Dear Abby: With so many families moving in with relatives because of personal struggles in their lives, I thought it might be helpful to offer a few suggestions to help this work for everyone. If you move in with relatives:
1. Do not assume they won't mind if you store everything you own in their garage. Get rid of it or pay for a storage unit.
2. Help with the housework, even if they say, "Oh, don't bother." And keep your space clean and orderly and assist in keeping a shared bathroom tidy.
3. Show you appreciate having a place to stay. Feed pets, carry out the trash, rake leaves or shovel snow.
4. Do your own laundry. Ask when is the most convenient time to do it. Don't leave clothes in the washer or dryer, which prevents others from washing their own things.
5. If you are paying something toward your stay, don't think that precludes your helping in the home.
6. Work out the food arrangements. Maybe you have a shelf or drawer in the fridge for your food. Prepare your own meals unless everyone agrees to share cooking duties and food budgets.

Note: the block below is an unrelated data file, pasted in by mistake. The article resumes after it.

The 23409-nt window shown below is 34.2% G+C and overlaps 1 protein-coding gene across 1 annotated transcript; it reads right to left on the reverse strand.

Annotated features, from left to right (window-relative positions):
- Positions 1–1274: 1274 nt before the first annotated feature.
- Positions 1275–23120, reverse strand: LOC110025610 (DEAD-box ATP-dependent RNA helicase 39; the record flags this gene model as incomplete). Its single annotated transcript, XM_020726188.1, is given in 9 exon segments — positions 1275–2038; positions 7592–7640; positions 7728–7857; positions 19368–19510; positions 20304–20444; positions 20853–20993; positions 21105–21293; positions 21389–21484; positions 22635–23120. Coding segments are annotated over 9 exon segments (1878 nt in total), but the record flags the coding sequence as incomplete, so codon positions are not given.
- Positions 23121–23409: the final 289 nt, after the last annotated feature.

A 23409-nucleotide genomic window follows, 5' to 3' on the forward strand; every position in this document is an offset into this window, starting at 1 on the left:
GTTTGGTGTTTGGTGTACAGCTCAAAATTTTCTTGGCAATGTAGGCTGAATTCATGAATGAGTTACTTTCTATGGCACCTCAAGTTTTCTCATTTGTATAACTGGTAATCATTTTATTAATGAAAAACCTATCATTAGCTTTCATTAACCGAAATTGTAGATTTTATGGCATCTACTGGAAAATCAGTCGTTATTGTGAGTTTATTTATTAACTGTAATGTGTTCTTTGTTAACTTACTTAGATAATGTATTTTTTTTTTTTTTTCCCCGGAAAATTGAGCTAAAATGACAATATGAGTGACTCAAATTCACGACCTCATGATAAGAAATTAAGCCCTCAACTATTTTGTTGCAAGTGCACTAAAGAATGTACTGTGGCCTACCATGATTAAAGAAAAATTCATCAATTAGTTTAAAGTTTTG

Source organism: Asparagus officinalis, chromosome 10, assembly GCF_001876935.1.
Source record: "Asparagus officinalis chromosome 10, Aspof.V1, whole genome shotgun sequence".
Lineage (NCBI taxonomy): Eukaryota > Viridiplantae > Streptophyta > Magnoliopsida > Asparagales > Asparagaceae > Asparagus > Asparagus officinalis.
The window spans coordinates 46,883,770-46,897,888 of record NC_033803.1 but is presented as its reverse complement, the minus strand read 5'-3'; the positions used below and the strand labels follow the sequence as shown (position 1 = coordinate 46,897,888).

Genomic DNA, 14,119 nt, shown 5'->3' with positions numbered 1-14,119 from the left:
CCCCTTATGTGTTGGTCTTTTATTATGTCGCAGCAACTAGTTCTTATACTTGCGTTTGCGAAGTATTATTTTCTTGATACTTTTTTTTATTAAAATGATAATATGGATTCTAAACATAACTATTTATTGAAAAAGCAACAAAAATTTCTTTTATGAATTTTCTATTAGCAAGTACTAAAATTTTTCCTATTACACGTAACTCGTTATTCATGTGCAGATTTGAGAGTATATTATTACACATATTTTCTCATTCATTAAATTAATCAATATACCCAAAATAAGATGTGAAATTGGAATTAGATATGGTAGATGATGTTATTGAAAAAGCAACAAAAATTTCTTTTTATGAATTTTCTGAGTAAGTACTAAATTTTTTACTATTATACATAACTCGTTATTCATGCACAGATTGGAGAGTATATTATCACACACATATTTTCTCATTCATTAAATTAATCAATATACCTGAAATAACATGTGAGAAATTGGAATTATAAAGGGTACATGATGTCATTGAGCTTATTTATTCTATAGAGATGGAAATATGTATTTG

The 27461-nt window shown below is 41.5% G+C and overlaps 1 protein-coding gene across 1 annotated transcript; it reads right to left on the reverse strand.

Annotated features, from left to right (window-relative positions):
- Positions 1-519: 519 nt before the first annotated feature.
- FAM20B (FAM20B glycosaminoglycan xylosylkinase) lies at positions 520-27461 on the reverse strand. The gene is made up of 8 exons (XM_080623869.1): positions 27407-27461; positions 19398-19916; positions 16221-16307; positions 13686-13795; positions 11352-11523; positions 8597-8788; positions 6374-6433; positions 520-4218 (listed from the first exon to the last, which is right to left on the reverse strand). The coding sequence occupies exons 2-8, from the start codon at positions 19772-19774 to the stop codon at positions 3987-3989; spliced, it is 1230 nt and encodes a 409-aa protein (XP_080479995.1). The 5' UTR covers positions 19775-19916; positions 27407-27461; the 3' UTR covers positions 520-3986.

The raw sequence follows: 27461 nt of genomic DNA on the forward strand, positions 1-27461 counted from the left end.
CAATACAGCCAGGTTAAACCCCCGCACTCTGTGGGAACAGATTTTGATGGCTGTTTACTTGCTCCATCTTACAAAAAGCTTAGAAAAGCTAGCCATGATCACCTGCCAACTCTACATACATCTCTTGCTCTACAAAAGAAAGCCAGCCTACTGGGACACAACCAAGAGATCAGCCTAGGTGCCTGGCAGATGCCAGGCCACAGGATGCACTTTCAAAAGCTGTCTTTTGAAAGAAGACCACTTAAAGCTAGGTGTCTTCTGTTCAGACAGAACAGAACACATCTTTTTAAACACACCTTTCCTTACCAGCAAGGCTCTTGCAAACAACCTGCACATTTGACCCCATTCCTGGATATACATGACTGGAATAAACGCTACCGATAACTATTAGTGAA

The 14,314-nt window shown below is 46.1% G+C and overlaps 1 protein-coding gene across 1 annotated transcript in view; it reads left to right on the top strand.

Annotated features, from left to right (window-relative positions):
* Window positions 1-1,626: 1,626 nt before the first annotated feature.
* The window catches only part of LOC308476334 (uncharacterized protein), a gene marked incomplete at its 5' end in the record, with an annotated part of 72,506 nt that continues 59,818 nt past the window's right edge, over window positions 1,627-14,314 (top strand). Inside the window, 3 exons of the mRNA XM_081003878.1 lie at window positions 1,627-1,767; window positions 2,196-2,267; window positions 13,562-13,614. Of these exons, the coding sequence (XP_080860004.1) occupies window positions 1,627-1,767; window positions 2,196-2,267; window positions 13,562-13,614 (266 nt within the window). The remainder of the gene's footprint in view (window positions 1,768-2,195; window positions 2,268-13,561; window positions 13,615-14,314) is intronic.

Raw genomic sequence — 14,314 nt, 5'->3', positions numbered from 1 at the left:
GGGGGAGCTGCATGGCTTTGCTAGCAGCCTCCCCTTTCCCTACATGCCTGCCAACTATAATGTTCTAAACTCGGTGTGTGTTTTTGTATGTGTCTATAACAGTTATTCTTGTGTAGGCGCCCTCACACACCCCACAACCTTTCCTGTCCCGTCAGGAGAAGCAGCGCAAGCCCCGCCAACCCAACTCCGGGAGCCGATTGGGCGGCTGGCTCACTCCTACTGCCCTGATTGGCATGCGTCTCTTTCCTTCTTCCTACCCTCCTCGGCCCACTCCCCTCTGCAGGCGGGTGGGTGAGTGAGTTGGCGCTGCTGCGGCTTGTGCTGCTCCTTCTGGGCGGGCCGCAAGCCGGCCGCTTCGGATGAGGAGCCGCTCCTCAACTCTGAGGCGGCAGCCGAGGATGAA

7. If you don't have a job, keep looking. Don't lie around watching TV, sleeping or playing on the computer.
8. Never gossip about the household. You owe it to the family who took you in.
9. Do try to set a departure date. If things change, discuss it. When in doubt, talk it out.
To those who are going through this, I wish you luck and better times ahead. —LOVING FAMILY MEMBER
Dear Family Member: Your letter is timely because, for various reasons, millions of Americans now live in multifamily and intergenerational households. For some of them, the arrangement will be temporary. For others, it is cultural, practical and will be permanent. Whatever the reasons for cohabiting, the suggestions you submitted are thought-provoking and worth space in my column. Thank you for raising the subject.
Dear Abby: What does it mean when someone signs his/her name with a "Just" in front of it? I received a Mother's Day card from my in-laws (with whom I don't have a good relationship) and it was signed, "Just Bob and Diane."
I have not seen anyone do this before, and was curious if this was another form of my mother-in-law's cattiness or my ignorance. —SINCERELY YOURS IN SAVANNAH
Dear Sincerely: If I had to hazard a guess, I'd say that Bob and Diane may have a bit of a self-esteem problem. Or they're telling you you don't make them feel very important. Could that be true?